Liability for faking compliance – a new-fashioned type of deterrence?

I have long felt that C&E programs should do more to appeal to the better angels of our nature. (For more information on how “pro-social” qualities can be built on to promote more ethical workplaces, see this research page from the Ethical Systems web site.) But at the end of the day there will always be a place for good old-fashioned deterrence.

Deterrence, in the business realm, traditionally operates by punishing those who engage in conduct that harms others (e.g., corruption, collusion, pollution). But as C&E program expectations themselves become more central to promoting responsible behavior by companies,  it is inevitable that a more “upstream” form of deterrence should emerge – in which faking compliance is itself the punishable (or otherwise addressable) wrong.  Indeed, this could be considered “new-fashioned” type of deterrence.

The COI Blog has previously discussed two cases of this sort – one involving Goldman Sachs , the other S&P  – both having to do with allegedly false claims by the defendant firms that they had taken strong compliance measures against conflicts of interest.  And at the end of last month, another case was brought in which faking compliance was itself found to be a punishable wrong.

The case – In the Matter of Mark Sherman — can be found here, but readers may find more useful a post about it on the Harvard corporate governance blog by attorneys from the Ropes & Gray law firm.  As they note:

“On July 30, 2014, the Securities and Exchange Commission (“SEC”) advanced a novel theory of fraud against the former CEO (Marc Sherman) and CFO (Edward Cummings) of Quality Services Group, Inc. …, a Florida-based computer equipment company that filed for bankruptcy in 2009. The SEC alleged that the CEO misrepresented the extent of his involvement in evaluating internal controls and that the CEO and CFO knew of significant internal controls issues with the company’s inventory practices that they failed to disclose to investors and internal auditors. This case did not involve any restatement of financial statements or allegations of accounting fraud, merely disclosure issues around internal controls and involvement in a review of the same by senior management. The SEC’s approach has the potential to broaden practical exposure to liability for corporate officers who sign financial statements and certifications required under Section 302 of the Sarbanes-Oxley Act (‘SOX’). By advancing a theory of fraud premised on internal controls issues without establishing an actionable accounting misstatement, the SEC is continuing to demonstrate that it will extend the range of conduct for which it has historically pursued fraud claims against corporate officers.” (Emphasis added.)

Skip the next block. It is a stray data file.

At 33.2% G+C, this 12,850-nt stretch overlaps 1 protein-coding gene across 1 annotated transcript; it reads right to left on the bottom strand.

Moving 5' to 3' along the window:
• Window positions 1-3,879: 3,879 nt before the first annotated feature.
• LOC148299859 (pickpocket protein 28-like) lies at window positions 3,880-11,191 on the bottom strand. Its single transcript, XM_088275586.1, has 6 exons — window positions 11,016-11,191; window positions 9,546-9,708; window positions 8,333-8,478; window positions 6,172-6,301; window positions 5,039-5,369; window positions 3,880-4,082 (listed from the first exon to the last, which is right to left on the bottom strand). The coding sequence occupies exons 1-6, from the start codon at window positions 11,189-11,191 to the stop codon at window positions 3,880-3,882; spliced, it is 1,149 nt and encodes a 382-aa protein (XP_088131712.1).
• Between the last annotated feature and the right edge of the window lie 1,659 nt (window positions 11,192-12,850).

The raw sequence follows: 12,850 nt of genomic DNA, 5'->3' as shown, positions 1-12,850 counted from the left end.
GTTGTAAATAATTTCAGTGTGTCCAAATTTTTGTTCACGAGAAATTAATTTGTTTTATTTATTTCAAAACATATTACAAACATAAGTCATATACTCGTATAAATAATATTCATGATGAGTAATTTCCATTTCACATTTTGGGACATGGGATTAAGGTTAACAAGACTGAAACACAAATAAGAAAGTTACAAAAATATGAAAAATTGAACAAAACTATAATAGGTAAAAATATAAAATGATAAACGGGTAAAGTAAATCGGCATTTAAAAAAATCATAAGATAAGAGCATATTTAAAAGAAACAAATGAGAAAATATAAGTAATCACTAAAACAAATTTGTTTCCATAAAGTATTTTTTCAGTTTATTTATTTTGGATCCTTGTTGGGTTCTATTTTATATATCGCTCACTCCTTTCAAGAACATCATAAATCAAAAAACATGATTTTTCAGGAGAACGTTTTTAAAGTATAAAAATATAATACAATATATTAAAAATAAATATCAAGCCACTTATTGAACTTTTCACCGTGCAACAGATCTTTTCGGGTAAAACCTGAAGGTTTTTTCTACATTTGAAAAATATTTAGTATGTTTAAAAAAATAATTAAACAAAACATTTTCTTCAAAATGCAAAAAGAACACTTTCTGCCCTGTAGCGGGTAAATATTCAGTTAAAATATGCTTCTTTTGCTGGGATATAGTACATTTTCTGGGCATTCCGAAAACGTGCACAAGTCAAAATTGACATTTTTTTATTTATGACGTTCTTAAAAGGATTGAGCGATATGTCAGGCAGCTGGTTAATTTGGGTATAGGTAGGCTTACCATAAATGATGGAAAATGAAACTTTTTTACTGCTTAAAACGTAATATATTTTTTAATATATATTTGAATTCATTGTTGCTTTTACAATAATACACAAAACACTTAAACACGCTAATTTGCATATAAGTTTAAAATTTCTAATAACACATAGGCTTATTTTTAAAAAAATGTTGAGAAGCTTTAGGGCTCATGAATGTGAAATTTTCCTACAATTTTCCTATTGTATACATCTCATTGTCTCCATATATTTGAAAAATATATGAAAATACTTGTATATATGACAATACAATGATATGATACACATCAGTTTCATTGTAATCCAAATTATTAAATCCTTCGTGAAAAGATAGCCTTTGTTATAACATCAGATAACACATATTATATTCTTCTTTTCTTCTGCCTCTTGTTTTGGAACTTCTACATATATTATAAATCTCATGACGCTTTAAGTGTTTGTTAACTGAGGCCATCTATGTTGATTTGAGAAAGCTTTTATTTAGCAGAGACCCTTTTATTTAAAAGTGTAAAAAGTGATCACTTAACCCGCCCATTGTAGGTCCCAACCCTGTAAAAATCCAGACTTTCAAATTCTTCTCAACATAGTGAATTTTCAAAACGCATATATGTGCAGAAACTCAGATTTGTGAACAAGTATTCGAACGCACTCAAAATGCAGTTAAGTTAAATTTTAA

Of course, there is much more that could be said about the various connections that the legal systems draws between violations of law and poor compliance than what’s in this and the other two cases mentioned above.  (See, for instance, this prior post about the SAC insider trading case brought last year – where the weakness of the company’s compliance program was used as a basis for finding corporate liability for insider trading by individual employees.) And, the notion of punishing fake (or otherwise weak) compliance efforts has long been part of enforcement strategies in highly regulated areas (e.g., broker-dealer compliance). But the Sherman case seems especially important, as it can be utilized in training corporate officers in public companies of all kinds on the need to be careful in executing their S-Ox certifications which, in turn, should lead them to have a greater appreciation of the value of strong compliance generally.

Finally, the Ropes & Gray post concludes with the following observation: “this case, which includes fraud charges in an accounting case without any restatement of financials, seems to represent an application of SEC’s ‘Broken Windows’ strategy first announced by Robert Khuzami and reiterated by Mary Jo White—to pursue small infractions on the theory that minor violations lead to larger ones—to the public company disclosure and accounting space.”  To this I would add that a “Broken Windows” strategy to preventing wrongdoing is also supported by behavioral ethics research (see this post ), and the Sherman case should also be a reminder for C&E officers to review whether their own companies’ deterrence systems  take this approach into account to a sufficient degree.



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